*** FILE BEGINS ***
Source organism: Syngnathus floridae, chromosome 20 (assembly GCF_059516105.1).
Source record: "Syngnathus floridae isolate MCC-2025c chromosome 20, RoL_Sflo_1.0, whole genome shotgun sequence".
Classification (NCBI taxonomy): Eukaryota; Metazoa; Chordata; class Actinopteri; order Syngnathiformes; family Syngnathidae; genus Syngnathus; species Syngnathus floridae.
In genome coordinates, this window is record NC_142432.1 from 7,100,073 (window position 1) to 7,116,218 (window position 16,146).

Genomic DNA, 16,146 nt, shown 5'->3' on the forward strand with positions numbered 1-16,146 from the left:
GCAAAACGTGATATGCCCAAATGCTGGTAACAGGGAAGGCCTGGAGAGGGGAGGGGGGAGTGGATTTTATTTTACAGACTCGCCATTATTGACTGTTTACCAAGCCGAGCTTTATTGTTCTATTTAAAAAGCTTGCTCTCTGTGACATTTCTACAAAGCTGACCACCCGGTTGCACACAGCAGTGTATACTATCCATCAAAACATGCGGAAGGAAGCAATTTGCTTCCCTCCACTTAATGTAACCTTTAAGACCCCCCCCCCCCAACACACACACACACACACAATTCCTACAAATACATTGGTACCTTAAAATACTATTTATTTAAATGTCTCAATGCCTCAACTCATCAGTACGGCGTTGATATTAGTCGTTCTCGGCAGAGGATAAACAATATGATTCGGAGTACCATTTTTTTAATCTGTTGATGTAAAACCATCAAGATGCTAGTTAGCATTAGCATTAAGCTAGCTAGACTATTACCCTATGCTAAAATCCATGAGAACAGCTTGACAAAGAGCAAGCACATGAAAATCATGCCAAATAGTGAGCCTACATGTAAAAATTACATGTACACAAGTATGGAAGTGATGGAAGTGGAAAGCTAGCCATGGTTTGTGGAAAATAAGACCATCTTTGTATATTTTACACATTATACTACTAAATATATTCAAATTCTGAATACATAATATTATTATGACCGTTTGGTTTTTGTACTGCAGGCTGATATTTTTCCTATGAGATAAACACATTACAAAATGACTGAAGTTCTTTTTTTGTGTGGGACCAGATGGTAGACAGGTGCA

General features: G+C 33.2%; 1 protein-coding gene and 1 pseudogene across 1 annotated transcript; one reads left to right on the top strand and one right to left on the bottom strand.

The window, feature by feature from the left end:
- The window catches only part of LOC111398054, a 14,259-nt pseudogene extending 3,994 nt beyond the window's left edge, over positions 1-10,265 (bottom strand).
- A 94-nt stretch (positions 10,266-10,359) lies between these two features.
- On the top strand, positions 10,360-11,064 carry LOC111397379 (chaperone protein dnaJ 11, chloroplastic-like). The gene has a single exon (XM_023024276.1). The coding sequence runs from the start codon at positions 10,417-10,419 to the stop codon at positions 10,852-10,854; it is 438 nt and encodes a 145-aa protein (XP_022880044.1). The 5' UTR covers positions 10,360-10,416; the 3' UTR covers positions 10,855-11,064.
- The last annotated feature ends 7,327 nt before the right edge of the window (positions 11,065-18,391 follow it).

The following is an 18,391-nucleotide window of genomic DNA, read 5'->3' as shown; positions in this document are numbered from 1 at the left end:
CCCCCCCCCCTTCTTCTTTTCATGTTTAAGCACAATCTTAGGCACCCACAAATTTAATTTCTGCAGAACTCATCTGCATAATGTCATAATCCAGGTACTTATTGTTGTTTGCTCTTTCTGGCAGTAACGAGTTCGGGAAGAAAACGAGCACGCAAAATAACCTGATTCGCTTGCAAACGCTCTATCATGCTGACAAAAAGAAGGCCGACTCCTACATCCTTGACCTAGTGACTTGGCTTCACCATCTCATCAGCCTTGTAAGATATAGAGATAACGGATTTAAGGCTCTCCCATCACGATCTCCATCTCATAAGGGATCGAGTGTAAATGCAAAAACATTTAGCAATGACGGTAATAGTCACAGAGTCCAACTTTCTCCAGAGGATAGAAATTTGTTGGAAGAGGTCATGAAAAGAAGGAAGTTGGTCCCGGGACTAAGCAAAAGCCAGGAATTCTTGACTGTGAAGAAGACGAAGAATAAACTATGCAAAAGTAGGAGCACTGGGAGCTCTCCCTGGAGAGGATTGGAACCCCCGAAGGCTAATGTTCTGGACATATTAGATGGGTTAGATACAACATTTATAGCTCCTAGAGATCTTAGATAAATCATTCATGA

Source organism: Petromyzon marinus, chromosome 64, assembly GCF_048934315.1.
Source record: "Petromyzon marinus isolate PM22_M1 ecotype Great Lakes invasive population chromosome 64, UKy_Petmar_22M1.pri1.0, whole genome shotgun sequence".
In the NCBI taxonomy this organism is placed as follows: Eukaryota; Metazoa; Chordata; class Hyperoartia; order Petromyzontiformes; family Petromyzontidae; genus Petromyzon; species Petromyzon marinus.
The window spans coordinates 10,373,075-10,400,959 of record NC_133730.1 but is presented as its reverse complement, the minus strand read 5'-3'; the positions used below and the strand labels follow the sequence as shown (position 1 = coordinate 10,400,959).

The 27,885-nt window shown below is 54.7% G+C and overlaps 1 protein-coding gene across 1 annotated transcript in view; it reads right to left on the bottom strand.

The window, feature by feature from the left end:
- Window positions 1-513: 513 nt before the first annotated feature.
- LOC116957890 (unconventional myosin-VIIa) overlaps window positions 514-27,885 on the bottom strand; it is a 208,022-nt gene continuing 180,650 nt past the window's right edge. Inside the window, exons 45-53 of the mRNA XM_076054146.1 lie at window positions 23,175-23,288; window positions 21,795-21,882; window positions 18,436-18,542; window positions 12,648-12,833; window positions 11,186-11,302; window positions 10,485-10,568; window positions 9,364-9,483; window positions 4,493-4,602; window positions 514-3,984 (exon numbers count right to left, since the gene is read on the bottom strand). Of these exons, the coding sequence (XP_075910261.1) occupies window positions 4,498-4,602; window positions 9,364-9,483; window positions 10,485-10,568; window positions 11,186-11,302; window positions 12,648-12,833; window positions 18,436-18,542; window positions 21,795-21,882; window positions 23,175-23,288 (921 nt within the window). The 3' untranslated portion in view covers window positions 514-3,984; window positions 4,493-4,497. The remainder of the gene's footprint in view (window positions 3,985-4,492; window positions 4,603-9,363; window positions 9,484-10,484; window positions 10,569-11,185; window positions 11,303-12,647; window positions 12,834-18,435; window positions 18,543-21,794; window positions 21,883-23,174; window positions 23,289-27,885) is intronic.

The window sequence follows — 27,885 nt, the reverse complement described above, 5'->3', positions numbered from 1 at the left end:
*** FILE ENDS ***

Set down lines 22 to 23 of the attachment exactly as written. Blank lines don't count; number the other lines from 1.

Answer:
- LOC116957890 (unconventional myosin-VIIa) overlaps window positions 514-27,885 on the bottom strand; it is a 208,022-nt gene continuing 180,650 nt past the window's right edge. Inside the window, exons 45-53 of the mRNA XM_076054146.1 lie at window positions 23,175-23,288; window positions 21,795-21,882; window positions 18,436-18,542; window positions 12,648-12,833; window positions 11,186-11,302; window positions 10,485-10,568; window positions 9,364-9,483; window positions 4,493-4,602; window positions 514-3,984 (exon numbers count right to left, since the gene is read on the bottom strand). Of these exons, the coding sequence (XP_075910261.1) occupies window positions 4,498-4,602; window positions 9,364-9,483; window positions 10,485-10,568; window positions 11,186-11,302; window positions 12,648-12,833; window positions 18,436-18,542; window positions 21,795-21,882; window positions 23,175-23,288 (921 nt within the window). The 3' untranslated portion in view covers window positions 514-3,984; window positions 4,493-4,497. The remainder of the gene's footprint in view (window positions 3,985-4,492; window positions 4,603-9,363; window positions 9,484-10,484; window positions 10,569-11,185; window positions 11,303-12,647; window positions 12,834-18,435; window positions 18,543-21,794; window positions 21,883-23,174; window positions 23,289-27,885) is intronic.

The window sequence follows — 27,885 nt, the reverse complement described above, 5'->3', positions numbered from 1 at the left end: